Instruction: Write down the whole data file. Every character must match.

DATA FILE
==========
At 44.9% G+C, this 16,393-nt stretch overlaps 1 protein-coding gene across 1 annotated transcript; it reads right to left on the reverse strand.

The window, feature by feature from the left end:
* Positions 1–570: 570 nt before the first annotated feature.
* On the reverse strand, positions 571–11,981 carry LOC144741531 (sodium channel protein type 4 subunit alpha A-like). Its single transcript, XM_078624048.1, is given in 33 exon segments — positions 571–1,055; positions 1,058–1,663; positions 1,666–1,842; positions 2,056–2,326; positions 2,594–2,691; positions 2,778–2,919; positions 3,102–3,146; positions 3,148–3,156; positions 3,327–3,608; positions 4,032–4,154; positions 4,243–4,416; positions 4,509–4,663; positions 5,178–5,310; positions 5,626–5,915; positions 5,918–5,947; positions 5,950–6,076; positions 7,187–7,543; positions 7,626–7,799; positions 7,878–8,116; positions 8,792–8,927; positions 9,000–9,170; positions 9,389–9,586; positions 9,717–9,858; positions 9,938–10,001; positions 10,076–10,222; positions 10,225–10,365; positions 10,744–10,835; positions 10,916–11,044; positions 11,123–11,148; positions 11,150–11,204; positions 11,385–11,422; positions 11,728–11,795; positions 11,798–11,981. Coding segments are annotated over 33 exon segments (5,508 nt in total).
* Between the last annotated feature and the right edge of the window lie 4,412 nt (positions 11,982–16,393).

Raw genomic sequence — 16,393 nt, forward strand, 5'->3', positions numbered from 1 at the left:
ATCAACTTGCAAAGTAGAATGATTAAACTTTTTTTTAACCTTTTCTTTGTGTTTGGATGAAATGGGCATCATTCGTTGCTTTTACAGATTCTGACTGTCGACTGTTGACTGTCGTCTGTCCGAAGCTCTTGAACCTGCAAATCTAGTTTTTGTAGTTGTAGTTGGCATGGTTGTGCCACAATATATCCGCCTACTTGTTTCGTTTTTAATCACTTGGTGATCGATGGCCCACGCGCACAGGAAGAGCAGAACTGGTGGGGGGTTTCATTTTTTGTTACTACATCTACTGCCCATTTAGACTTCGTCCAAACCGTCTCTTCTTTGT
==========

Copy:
At 44.9% G+C, this 16,393-nt stretch overlaps 1 protein-coding gene across 1 annotated transcript; it reads right to left on the reverse strand.

The window, feature by feature from the left end:
* Positions 1–570: 570 nt before the first annotated feature.
* On the reverse strand, positions 571–11,981 carry LOC144741531 (sodium channel protein type 4 subunit alpha A-like). Its single transcript, XM_078624048.1, is given in 33 exon segments — positions 571–1,055; positions 1,058–1,663; positions 1,666–1,842; positions 2,056–2,326; positions 2,594–2,691; positions 2,778–2,919; positions 3,102–3,146; positions 3,148–3,156; positions 3,327–3,608; positions 4,032–4,154; positions 4,243–4,416; positions 4,509–4,663; positions 5,178–5,310; positions 5,626–5,915; positions 5,918–5,947; positions 5,950–6,076; positions 7,187–7,543; positions 7,626–7,799; positions 7,878–8,116; positions 8,792–8,927; positions 9,000–9,170; positions 9,389–9,586; positions 9,717–9,858; positions 9,938–10,001; positions 10,076–10,222; positions 10,225–10,365; positions 10,744–10,835; positions 10,916–11,044; positions 11,123–11,148; positions 11,150–11,204; positions 11,385–11,422; positions 11,728–11,795; positions 11,798–11,981. Coding segments are annotated over 33 exon segments (5,508 nt in total).
* Between the last annotated feature and the right edge of the window lie 4,412 nt (positions 11,982–16,393).

Raw genomic sequence — 16,393 nt, forward strand, 5'->3', positions numbered from 1 at the left:
ATCAACTTGCAAAGTAGAATGATTAAACTTTTTTTTAACCTTTTCTTTGTGTTTGGATGAAATGGGCATCATTCGTTGCTTTTACAGATTCTGACTGTCGACTGTTGACTGTCGTCTGTCCGAAGCTCTTGAACCTGCAAATCTAGTTTTTGTAGTTGTAGTTGGCATGGTTGTGCCACAATATATCCGCCTACTTGTTTCGTTTTTAATCACTTGGTGATCGATGGCCCACGCGCACAGGAAGAGCAGAACTGGTGGGGGGTTTCATTTTTTGTTACTACATCTACTGCCCATTTAGACTTCGTCCAAACCGTCTCTTCTTTGT